Ignore
1480788212
Reply with quote  #2

1480788212
Report to moderator
FreeMoney
Legendary
*
Offline Offline

Activity: 1246


Strength in numbers


View Profile WWW
July 23, 2010, 12:30:48 PM
 #2

Eh, you want to tell me how you know how many nodes "the authority" has? And how many there are?

The rules are already on my computer, no one can change them. If "the authority" changes his rules, he'll be ignored.

You can distribute software.

If you are thinking that there are some rules written somewhere other than in the code you are running then you are wrong.

Play Bitcoin Poker at sealswithclubs.eu. We're active and open to everyone.
Quantumplation
Member
**
Offline Offline

Activity: 84


View Profile
July 23, 2010, 12:40:07 PM
 #3

Fiat of the code.  It's the code that's king, not any central ruling body.  Satoshi wrote the code, and published it (not just the compiled mysterious binaries, but the entire code base, which several people have successfully compiled), so you're more than welcome to read said code and understand the rules.  Also, it's unreasonable to assume that satoshi has more than half the nodes, consider a) someone had 1000 cores running at some point, meaning satoshi would have had to have 1001 at least.  Not to mention all the people here who have nodes, and all the lurkers.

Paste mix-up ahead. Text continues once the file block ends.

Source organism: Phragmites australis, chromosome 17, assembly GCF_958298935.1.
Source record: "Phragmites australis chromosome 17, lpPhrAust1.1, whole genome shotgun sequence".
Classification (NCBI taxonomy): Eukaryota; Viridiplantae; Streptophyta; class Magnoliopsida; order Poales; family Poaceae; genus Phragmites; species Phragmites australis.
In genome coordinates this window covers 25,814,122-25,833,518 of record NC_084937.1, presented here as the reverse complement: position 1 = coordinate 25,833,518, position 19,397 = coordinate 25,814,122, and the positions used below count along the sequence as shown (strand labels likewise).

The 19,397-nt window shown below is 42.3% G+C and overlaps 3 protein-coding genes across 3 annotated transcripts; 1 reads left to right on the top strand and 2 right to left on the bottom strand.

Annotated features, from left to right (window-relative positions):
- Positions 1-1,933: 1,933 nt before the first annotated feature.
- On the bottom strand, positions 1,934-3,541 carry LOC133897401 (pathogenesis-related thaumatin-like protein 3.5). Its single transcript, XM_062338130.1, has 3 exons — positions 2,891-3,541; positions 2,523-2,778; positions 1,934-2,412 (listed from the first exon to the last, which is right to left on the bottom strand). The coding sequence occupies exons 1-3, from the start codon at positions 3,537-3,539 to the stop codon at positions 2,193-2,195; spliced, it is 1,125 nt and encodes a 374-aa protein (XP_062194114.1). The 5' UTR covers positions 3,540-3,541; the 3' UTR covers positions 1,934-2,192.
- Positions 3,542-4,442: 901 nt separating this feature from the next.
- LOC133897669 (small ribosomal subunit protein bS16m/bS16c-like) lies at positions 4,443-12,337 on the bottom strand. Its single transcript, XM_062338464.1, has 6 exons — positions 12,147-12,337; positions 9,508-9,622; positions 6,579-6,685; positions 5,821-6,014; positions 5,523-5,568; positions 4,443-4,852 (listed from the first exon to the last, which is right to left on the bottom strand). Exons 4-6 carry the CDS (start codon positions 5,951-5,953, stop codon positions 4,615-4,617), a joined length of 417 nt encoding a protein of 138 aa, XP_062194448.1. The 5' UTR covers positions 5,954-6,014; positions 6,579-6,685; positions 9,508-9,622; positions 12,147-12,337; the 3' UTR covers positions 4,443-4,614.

This post sounds like the ramblings of a paranoid nut-job, and reads like many conversations I've had with people under the influence of drugs ("The man", "The authority" etc.).  If you are seriously concerned, I appologize for making the comparison, but you're more than welcome to verify the behavior of the network yourself.

Against my better judgement... 1ADjszXMSRuAUjyy3ShFRy54SyRVrNDgDc
Red
Full Member
***
Offline Offline

Activity: 210


View Profile
July 23, 2010, 01:00:16 PM
 #4

I find it ironic that bitcoins are the first scarce commodity money created purely by fiat!

Does that make it fiat-commodity money?
throughput
Full Member
***
Offline Offline

Activity: 158


View Profile
July 23, 2010, 01:28:58 PM
 #5

"The authority" has ALL the nodes.
He published the code. You installed that code, look, it's not microsoft's code.

And you will update your code, as soon as new release comes out. Or sooner, to test.
If not, your node will get ignored by the others, who updated and play by the new rules. By the majority, I suppose.